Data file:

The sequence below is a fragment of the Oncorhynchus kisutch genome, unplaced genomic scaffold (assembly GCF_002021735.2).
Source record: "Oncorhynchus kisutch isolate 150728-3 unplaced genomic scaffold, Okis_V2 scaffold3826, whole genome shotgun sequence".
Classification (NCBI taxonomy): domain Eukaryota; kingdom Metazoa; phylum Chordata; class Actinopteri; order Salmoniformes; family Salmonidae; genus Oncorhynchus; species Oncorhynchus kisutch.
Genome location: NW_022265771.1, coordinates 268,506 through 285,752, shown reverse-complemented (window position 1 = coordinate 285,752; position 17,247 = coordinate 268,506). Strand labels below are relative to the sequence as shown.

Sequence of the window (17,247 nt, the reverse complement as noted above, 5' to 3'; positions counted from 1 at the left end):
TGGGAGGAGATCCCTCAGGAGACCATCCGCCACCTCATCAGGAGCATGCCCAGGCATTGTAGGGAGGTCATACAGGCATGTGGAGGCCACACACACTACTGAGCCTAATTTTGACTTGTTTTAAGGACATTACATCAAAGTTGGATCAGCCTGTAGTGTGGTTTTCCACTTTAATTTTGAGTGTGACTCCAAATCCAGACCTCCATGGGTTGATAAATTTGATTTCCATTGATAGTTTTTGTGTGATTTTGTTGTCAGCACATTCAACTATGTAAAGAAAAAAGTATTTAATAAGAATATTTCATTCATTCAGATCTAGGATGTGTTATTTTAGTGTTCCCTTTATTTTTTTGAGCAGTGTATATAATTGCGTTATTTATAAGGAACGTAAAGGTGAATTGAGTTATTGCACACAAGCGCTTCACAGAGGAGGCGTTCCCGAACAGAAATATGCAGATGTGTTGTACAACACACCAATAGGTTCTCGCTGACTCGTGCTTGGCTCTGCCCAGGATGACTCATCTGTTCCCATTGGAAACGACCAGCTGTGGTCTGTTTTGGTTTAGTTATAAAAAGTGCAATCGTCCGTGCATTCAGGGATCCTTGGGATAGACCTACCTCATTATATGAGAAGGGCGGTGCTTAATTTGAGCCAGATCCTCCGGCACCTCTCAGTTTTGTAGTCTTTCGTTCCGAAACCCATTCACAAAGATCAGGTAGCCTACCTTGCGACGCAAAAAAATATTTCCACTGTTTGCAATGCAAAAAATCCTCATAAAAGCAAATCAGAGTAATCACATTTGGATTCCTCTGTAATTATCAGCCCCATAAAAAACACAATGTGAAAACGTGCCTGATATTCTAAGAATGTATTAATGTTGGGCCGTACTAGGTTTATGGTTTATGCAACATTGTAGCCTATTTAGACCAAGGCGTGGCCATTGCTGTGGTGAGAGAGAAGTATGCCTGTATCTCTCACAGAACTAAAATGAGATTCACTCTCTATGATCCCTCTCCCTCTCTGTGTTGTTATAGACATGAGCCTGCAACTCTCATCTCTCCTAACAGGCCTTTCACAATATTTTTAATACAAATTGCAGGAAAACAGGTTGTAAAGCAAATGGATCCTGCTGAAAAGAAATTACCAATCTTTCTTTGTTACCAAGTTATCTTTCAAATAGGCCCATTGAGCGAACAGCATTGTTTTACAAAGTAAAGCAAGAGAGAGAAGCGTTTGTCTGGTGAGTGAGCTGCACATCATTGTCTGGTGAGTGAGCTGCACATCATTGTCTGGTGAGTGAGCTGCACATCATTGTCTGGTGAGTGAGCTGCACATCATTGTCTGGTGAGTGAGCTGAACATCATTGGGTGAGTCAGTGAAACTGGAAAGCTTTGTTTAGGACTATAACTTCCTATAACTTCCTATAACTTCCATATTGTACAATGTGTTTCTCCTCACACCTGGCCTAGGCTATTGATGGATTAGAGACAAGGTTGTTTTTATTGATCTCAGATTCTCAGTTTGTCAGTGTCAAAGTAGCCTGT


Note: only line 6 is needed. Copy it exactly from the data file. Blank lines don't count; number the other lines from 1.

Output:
TGGGAGGAGATCCCTCAGGAGACCATCCGCCACCTCATCAGGAGCATGCCCAGGCATTGTAGGGAGGTCATACAGGCATGTGGAGGCCACACACACTACTGAGCCTAATTTTGACTTGTTTTAAGGACATTACATCAAAGTTGGATCAGCCTGTAGTGTGGTTTTCCACTTTAATTTTGAGTGTGACTCCAAATCCAGACCTCCATGGGTTGATAAATTTGATTTCCATTGATAGTTTTTGTGTGATTTTGTTGTCAGCACATTCAACTATGTAAAGAAAAAAGTATTTAATAAGAATATTTCATTCATTCAGATCTAGGATGTGTTATTTTAGTGTTCCCTTTATTTTTTTGAGCAGTGTATATAATTGCGTTATTTATAAGGAACGTAAAGGTGAATTGAGTTATTGCACACAAGCGCTTCACAGAGGAGGCGTTCCCGAACAGAAATATGCAGATGTGTTGTACAACACACCAATAGGTTCTCGCTGACTCGTGCTTGGCTCTGCCCAGGATGACTCATCTGTTCCCATTGGAAACGACCAGCTGTGGTCTGTTTTGGTTTAGTTATAAAAAGTGCAATCGTCCGTGCATTCAGGGATCCTTGGGATAGACCTACCTCATTATATGAGAAGGGCGGTGCTTAATTTGAGCCAGATCCTCCGGCACCTCTCAGTTTTGTAGTCTTTCGTTCCGAAACCCATTCACAAAGATCAGGTAGCCTACCTTGCGACGCAAAAAAATATTTCCACTGTTTGCAATGCAAAAAATCCTCATAAAAGCAAATCAGAGTAATCACATTTGGATTCCTCTGTAATTATCAGCCCCATAAAAAACACAATGTGAAAACGTGCCTGATATTCTAAGAATGTATTAATGTTGGGCCGTACTAGGTTTATGGTTTATGCAACATTGTAGCCTATTTAGACCAAGGCGTGGCCATTGCTGTGGTGAGAGAGAAGTATGCCTGTATCTCTCACAGAACTAAAATGAGATTCACTCTCTATGATCCCTCTCCCTCTCTGTGTTGTTATAGACATGAGCCTGCAACTCTCATCTCTCCTAACAGGCCTTTCACAATATTTTTAATACAAATTGCAGGAAAACAGGTTGTAAAGCAAATGGATCCTGCTGAAAAGAAATTACCAATCTTTCTTTGTTACCAAGTTATCTTTCAAATAGGCCCATTGAGCGAACAGCATTGTTTTACAAAGTAAAGCAAGAGAGAGAAGCGTTTGTCTGGTGAGTGAGCTGCACATCATTGTCTGGTGAGTGAGCTGCACATCATTGTCTGGTGAGTGAGCTGCACATCATTGTCTGGTGAGTGAGCTGCACATCATTGTCTGGTGAGTGAGCTGAACATCATTGGGTGAGTCAGTGAAACTGGAAAGCTTTGTTTAGGACTATAACTTCCTATAACTTCCTATAACTTCCATATTGTACAATGTGTTTCTCCTCACACCTGGCCTAGGCTATTGATGGATTAGAGACAAGGTTGTTTTTATTGATCTCAGATTCTCAGTTTGTCAGTGTCAAAGTAGCCTGT